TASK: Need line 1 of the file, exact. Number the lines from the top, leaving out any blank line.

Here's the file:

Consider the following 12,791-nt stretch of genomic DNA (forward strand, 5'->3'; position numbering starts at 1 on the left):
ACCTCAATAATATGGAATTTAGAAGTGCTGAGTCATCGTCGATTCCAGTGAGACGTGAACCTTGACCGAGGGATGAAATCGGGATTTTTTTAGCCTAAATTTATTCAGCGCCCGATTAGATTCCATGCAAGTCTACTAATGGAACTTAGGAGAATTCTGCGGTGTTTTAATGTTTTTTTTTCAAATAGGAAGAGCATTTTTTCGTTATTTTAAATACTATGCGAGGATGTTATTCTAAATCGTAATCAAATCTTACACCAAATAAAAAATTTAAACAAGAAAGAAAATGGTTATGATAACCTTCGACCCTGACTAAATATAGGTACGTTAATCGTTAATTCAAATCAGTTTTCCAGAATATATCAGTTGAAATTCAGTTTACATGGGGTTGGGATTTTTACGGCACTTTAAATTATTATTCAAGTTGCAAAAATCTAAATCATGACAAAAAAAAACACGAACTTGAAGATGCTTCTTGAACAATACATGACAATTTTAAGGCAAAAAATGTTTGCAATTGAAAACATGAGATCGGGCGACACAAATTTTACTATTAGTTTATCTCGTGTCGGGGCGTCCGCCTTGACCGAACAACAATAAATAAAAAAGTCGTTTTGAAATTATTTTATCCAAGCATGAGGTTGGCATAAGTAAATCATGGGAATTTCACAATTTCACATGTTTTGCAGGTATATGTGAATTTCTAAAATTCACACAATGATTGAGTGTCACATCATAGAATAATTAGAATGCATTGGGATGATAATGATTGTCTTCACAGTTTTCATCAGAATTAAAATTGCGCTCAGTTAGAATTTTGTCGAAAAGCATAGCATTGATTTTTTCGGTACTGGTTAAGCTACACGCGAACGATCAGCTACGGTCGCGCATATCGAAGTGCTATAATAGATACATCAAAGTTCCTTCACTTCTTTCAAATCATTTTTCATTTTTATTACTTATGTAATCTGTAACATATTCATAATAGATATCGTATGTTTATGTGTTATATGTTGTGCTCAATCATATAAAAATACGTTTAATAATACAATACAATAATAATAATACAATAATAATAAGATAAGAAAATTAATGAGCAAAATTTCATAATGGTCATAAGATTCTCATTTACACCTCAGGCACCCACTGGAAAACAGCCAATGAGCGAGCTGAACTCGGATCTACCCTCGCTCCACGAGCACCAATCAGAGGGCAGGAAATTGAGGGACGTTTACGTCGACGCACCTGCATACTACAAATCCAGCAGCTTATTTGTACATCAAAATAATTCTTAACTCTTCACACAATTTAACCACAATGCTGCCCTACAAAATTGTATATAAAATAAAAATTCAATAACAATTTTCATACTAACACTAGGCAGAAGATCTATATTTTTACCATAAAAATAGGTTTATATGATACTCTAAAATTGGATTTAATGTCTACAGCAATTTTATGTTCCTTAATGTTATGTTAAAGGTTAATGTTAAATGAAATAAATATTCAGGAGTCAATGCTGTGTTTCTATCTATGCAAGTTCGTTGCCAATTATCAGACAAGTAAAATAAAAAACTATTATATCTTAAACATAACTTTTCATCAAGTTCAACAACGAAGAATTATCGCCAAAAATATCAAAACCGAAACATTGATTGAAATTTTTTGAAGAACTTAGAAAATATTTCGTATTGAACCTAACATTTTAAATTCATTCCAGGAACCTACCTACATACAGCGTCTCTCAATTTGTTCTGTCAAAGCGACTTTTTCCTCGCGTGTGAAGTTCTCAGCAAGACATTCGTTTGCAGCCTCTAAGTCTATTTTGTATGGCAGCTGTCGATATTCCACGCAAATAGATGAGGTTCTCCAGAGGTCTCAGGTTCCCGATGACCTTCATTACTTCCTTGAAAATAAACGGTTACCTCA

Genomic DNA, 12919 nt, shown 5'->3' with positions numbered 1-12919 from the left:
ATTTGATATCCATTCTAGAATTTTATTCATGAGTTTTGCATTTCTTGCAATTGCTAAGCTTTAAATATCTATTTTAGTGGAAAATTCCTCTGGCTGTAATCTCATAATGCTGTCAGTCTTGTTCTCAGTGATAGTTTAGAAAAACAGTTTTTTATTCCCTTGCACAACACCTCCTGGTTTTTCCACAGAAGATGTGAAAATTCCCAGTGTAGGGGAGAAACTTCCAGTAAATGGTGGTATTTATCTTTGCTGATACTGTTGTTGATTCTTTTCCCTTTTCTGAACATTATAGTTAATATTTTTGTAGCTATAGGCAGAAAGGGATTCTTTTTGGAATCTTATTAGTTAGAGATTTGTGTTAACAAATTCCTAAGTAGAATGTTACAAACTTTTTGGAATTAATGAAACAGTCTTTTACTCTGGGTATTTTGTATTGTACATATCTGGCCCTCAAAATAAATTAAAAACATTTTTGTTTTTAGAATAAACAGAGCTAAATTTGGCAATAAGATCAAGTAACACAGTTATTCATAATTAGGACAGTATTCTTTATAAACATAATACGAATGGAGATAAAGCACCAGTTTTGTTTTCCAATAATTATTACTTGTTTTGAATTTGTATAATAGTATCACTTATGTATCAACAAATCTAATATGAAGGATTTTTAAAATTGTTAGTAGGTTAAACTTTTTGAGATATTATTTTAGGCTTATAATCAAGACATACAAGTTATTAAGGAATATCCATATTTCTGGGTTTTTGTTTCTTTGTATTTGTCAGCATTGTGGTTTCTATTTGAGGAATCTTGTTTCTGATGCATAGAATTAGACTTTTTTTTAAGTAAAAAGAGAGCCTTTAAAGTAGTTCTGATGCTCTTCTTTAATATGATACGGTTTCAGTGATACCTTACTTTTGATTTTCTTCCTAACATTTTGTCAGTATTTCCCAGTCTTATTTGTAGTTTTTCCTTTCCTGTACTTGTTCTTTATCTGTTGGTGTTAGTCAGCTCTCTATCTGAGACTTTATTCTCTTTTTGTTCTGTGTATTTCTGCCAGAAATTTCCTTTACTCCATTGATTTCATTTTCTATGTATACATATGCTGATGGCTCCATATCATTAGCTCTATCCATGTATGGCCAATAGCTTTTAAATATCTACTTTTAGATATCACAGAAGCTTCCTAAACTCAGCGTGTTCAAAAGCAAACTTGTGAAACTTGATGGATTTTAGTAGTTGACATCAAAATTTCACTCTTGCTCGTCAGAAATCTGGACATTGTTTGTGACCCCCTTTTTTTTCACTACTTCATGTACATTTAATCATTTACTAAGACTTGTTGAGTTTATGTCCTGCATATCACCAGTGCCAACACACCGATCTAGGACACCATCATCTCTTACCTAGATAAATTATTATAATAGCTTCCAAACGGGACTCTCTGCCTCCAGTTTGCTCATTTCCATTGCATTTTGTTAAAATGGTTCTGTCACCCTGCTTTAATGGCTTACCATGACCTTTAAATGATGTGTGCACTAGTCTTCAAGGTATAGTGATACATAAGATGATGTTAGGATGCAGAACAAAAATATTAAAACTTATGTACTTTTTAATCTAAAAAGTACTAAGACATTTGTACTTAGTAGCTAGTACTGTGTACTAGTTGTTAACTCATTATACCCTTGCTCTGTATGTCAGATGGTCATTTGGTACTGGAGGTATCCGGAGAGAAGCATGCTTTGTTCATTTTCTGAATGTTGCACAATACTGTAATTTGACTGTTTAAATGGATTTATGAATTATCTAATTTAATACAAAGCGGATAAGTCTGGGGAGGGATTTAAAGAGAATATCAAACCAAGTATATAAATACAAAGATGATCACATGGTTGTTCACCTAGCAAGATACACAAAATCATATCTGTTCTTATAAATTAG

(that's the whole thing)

Consider the following 12,791-nt stretch of genomic DNA (forward strand, 5'->3'; position numbering starts at 1 on the left):